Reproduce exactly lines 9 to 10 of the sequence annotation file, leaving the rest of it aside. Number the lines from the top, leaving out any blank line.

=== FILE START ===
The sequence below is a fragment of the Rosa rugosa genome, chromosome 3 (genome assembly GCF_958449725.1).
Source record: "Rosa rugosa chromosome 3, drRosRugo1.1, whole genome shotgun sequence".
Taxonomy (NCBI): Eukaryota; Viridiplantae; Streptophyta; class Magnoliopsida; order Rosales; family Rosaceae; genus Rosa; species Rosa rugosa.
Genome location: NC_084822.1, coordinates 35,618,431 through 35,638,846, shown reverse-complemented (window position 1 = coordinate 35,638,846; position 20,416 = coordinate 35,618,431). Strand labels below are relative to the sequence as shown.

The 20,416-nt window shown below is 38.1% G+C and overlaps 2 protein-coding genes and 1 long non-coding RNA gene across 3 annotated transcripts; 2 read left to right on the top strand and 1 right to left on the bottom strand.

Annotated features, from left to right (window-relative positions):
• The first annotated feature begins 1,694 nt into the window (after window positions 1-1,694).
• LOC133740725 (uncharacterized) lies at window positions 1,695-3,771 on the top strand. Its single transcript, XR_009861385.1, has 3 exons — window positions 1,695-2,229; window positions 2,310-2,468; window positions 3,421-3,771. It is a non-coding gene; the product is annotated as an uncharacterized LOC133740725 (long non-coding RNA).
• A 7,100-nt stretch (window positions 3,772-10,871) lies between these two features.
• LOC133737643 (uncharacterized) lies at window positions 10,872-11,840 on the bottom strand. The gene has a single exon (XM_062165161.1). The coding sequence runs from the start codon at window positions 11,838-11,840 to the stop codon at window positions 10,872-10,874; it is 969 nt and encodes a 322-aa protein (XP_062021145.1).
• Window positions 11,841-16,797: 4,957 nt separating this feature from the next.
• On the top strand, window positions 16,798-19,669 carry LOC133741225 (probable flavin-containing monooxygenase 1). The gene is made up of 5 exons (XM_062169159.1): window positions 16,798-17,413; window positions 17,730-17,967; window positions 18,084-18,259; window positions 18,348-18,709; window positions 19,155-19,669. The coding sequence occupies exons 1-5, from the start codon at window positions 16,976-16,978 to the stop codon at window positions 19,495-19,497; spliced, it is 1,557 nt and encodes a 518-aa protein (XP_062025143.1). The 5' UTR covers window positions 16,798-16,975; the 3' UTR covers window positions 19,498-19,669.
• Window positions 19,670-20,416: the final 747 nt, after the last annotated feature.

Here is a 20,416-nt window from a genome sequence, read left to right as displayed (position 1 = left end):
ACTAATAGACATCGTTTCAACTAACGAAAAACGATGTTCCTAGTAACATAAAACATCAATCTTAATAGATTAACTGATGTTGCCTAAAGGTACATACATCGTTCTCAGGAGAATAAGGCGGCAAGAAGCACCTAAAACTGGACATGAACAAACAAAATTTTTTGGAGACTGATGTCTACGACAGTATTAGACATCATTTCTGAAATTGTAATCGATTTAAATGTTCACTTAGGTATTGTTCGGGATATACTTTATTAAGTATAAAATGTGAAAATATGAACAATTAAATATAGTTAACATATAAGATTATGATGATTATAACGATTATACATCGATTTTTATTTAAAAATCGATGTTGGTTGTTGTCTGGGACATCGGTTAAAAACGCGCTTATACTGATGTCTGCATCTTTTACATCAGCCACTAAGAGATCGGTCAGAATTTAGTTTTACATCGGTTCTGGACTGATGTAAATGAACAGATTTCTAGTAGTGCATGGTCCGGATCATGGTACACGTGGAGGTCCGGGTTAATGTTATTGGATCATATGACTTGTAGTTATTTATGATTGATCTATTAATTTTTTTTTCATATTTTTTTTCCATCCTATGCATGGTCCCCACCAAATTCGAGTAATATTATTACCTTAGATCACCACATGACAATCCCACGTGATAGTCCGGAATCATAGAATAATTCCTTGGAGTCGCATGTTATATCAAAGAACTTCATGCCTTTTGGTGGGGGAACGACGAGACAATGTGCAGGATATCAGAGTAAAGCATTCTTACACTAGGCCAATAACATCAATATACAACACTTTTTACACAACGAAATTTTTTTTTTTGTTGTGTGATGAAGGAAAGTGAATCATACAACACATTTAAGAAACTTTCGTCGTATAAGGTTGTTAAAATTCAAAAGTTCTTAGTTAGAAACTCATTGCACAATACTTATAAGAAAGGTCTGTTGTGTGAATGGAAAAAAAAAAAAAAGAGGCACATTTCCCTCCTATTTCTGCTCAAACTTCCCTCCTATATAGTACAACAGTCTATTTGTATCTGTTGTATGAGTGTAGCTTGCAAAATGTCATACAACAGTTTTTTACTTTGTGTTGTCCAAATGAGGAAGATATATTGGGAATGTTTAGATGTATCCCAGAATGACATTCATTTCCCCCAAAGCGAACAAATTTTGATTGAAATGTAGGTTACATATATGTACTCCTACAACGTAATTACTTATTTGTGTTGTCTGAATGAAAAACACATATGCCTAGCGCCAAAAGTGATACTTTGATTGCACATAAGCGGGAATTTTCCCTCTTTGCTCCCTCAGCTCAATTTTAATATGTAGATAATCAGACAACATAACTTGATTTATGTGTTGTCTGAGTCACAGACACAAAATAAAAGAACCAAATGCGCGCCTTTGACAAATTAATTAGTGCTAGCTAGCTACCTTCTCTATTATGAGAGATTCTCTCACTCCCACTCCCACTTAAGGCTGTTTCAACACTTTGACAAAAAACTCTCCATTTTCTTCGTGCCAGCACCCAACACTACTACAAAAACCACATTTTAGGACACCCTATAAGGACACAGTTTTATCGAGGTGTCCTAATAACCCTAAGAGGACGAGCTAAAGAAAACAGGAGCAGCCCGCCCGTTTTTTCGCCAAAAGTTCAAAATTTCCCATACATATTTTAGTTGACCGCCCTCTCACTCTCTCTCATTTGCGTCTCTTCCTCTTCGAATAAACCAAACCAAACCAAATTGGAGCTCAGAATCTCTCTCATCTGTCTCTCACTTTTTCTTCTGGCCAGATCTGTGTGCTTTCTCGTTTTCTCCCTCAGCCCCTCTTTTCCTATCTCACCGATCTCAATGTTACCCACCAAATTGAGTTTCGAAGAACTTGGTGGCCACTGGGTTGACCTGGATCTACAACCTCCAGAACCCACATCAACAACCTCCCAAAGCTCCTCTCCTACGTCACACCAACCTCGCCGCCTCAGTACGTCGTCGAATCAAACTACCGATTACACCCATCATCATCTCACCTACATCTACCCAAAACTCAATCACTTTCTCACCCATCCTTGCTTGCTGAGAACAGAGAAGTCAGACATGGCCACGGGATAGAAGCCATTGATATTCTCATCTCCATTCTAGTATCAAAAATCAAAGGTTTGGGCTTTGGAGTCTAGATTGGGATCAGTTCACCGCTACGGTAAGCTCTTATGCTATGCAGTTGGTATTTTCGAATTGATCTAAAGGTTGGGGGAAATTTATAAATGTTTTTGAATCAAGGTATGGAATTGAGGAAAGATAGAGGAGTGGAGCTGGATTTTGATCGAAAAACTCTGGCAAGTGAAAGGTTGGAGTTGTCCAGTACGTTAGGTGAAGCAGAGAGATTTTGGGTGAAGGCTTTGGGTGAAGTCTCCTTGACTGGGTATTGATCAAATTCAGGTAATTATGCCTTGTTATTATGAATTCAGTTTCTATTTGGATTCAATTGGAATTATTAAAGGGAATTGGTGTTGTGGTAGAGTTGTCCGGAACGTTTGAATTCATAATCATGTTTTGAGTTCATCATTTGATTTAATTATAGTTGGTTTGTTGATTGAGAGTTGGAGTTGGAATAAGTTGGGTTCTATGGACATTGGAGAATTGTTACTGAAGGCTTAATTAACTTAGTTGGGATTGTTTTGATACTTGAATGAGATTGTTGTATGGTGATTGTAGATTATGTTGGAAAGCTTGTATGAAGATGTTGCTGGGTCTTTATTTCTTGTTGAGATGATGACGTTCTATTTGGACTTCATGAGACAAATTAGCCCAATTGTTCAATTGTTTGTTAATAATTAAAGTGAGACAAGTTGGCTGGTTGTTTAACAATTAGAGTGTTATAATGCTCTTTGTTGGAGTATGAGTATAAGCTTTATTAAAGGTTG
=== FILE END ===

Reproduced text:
• A 7,100-nt stretch (window positions 3,772-10,871) lies between these two features.
• LOC133737643 (uncharacterized) lies at window positions 10,872-11,840 on the bottom strand. The gene has a single exon (XM_062165161.1). The coding sequence runs from the start codon at window positions 11,838-11,840 to the stop codon at window positions 10,872-10,874; it is 969 nt and encodes a 322-aa protein (XP_062021145.1).